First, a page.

It involved analyzing each interview separately, and going from parts (of the text) to the whole. Key words, phrases and ideas were grouped together and then concepts were developed from these groups by reading and re-reading the data, and spending considerable time dwelling on the meanings emerging from the text (van Manen, 1990). An example of a comment from participant 2 in reference to his experience of sleep disturbance is given below:

‘When I don’t get sleep, I used to experience aches in my legs… aches all over the body. I do experience severe body discomforts’.

The key words identified were body aches, leg aches, and discomforts. The possible concepts related to these key words were ‘accompanying pains and discomforts’. Similar ideas within each interview, including the following quote by participant 1, were grouped together before identifying several passages that gave an overall impression of the interview.

‘I have very little sleep. I have severe aches in my hands, legs and all over the body during sleeplessness. I experience severe discomforts in my body.'

The process of identifying similar concepts was repeated with each of the three interview transcripts. Those key words and concepts that were found to be common between the interview transcripts were then grouped together. Participant 2 recollections of his sleep disturbances reflected those of participant 1, and these were grouped together with similar thoughts from the third participant under the concept accompanying aches and discomforts. A similar process of analysis was undertaken using the interview transcripts of three participants and thus identified a number of key concepts for the sleep disturbance, fatigue, and QOL among patients undergoing hemodialysis (see [Table 1]).
Table 1: Concept Analysis related to Sleep Disturbance, Fatigue, and Quality of Life among Patients Undergoing Hemodialysis

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The concepts emerged were authenticated by participant “member checks” to preclude erroneous data. This technique served to limit researcher bias and assure that the participants’ viewpoints and understandings were accurately recorded. Documentation of procedures such as the recruitment of participants, interview process and the development of concepts, add to the trustworthiness of the research. There were no difficulties faced during the concept analysis.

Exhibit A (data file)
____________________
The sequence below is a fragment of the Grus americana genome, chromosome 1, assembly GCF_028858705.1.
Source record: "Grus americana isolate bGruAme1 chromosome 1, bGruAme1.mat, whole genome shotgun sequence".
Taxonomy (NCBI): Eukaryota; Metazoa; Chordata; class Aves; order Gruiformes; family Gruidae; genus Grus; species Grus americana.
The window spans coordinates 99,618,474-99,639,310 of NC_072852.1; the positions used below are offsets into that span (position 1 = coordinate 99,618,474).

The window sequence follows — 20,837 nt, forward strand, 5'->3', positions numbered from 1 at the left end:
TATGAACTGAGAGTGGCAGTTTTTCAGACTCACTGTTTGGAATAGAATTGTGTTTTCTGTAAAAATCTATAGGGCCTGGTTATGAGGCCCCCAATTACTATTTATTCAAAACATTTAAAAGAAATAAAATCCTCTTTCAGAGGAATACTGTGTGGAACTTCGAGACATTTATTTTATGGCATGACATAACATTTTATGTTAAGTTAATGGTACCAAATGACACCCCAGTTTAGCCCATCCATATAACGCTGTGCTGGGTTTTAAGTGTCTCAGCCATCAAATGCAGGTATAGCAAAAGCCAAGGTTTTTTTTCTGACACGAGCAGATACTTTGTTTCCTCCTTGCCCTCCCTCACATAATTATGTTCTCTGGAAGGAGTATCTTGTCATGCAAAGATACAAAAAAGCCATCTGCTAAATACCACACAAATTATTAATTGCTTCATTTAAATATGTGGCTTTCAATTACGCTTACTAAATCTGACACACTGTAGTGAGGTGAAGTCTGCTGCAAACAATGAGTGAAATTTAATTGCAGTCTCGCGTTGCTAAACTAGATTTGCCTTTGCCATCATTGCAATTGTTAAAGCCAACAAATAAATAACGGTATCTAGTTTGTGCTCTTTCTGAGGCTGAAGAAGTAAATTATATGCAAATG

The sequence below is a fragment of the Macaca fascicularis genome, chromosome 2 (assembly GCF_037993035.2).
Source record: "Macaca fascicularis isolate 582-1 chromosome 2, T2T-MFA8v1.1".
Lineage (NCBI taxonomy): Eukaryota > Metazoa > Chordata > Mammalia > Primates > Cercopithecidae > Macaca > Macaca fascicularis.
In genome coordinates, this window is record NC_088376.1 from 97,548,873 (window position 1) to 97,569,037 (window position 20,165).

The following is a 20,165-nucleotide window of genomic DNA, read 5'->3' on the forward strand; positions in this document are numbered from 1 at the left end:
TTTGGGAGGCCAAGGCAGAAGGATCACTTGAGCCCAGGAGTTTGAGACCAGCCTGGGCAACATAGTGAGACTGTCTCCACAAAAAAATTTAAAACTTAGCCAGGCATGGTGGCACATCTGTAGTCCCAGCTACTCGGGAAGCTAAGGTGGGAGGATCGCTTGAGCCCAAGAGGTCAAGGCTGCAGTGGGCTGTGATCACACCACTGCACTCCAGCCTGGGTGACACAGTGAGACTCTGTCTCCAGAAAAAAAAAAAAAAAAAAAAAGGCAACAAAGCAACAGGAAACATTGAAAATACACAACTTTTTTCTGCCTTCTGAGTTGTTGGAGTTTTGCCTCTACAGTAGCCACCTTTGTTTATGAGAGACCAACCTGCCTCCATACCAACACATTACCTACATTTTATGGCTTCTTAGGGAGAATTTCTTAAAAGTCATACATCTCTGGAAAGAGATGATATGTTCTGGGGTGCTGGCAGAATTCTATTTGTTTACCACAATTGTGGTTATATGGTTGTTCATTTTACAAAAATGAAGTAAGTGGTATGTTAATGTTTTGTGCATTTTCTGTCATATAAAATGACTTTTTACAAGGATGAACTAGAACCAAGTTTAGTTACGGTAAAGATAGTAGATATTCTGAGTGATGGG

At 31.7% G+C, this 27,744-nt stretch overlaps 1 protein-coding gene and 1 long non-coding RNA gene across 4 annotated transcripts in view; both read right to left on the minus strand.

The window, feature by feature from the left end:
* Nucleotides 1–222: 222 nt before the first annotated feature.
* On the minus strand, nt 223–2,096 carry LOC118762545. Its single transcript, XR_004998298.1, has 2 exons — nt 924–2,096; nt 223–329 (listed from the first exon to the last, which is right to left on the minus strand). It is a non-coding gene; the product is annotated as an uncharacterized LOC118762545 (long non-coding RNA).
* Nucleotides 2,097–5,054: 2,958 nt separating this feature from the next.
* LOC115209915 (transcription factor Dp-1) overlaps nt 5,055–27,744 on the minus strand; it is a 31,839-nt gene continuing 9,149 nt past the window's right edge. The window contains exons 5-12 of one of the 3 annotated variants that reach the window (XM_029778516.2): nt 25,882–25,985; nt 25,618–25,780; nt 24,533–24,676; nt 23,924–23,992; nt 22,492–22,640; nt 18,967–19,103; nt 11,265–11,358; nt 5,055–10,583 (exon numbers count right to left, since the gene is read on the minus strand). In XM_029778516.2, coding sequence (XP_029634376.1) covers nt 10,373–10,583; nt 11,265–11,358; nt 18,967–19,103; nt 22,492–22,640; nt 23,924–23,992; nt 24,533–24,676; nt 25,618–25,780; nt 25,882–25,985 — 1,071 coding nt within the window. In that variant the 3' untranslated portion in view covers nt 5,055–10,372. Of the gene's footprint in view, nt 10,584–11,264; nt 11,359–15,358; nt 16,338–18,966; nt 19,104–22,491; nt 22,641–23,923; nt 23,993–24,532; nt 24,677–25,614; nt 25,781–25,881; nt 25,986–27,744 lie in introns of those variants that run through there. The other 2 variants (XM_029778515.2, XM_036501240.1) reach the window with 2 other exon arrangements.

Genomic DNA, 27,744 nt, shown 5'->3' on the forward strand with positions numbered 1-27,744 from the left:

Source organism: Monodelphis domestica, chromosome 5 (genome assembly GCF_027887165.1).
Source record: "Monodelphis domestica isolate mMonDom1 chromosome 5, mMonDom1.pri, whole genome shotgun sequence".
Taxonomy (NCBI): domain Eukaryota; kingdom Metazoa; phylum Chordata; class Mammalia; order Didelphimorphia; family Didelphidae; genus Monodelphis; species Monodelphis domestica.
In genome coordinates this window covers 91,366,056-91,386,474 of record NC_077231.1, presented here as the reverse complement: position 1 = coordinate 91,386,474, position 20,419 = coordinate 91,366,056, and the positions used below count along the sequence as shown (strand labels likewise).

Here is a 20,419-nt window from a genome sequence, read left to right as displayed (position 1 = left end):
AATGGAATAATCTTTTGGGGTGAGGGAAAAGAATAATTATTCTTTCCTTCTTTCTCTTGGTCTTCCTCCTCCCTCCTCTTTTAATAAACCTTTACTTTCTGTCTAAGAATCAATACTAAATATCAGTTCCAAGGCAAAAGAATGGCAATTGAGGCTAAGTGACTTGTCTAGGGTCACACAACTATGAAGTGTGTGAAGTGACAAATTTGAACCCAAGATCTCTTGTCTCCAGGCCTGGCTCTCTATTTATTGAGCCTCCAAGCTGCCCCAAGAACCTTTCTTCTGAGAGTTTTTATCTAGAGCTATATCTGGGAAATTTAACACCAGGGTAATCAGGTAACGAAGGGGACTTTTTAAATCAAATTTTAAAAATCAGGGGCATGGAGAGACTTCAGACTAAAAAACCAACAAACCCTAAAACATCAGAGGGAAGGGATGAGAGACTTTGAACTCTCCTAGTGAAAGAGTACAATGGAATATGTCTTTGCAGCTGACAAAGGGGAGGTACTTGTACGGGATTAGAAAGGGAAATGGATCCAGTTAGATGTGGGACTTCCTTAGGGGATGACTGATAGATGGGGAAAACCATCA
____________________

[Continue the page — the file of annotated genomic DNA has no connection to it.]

Effect of cognitive behavioural therapy on sleep quality, fatigue, and QOL among patients undergoing hemodialysis

The baseline data showed that 70% of the subjects in both the groups were males with a median of 56.6 years in experimental and 57.9 yrs in the control group. Sixty percentage of the participants were illiterate in the experimental group, while 60% had high school education in control group. Majority of subjects in both the groups were unemployed, married, and defined family as their support and 80% of the subjects in the experimental group belonged to joint family, while 50% were from nuclear and 50% from joint in the control group. Majority of the subjects in both experimental and control group were suffering from diabetes and hypertension and 80% of the subjects in both groups were not on any sedatives, or any exercise regimen (100%). None of the subjects in both the groups were current smokers or alcoholic. Statistical tests (Chi-square, t test) revealed that subjects were homogenous in both experimental and control groups. Repeated measures ANOVA demonstrated that the mean difference of sleep (F=69.83) fatigue (F=201.20) and quality of life (F=298.52) between the experimental and control group was significant (p < .001***) (See [Table 2], [Table 3], [Table 4]).
Table 2: Repeated Measure ANOVA to Assess the Effect of CBT on Level of Sleep Disturbances

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Table 3: Repeated Measure ANOVA to Assess the Effect of CBT on Level of Fatigue

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Table 4: Repeated Measure ANOVA to Assess the Effect of CBT on Level of Fatigue

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Association of pre-test sleep, fatigue, and QOL score of patients undergoing hemodialysis with the selected demographic and clinical variables

There was no significant association of sleep, fatigue, and QOL scores with the selected demographic variables except for educational status (p < .01**).


  Discussion Top


The researcher identified that during the first interview, lot of probes were given to the study participants. But later during concept analysis, when this was identified, she consciously took efforts to refine her interview skills and thereby the data collection process.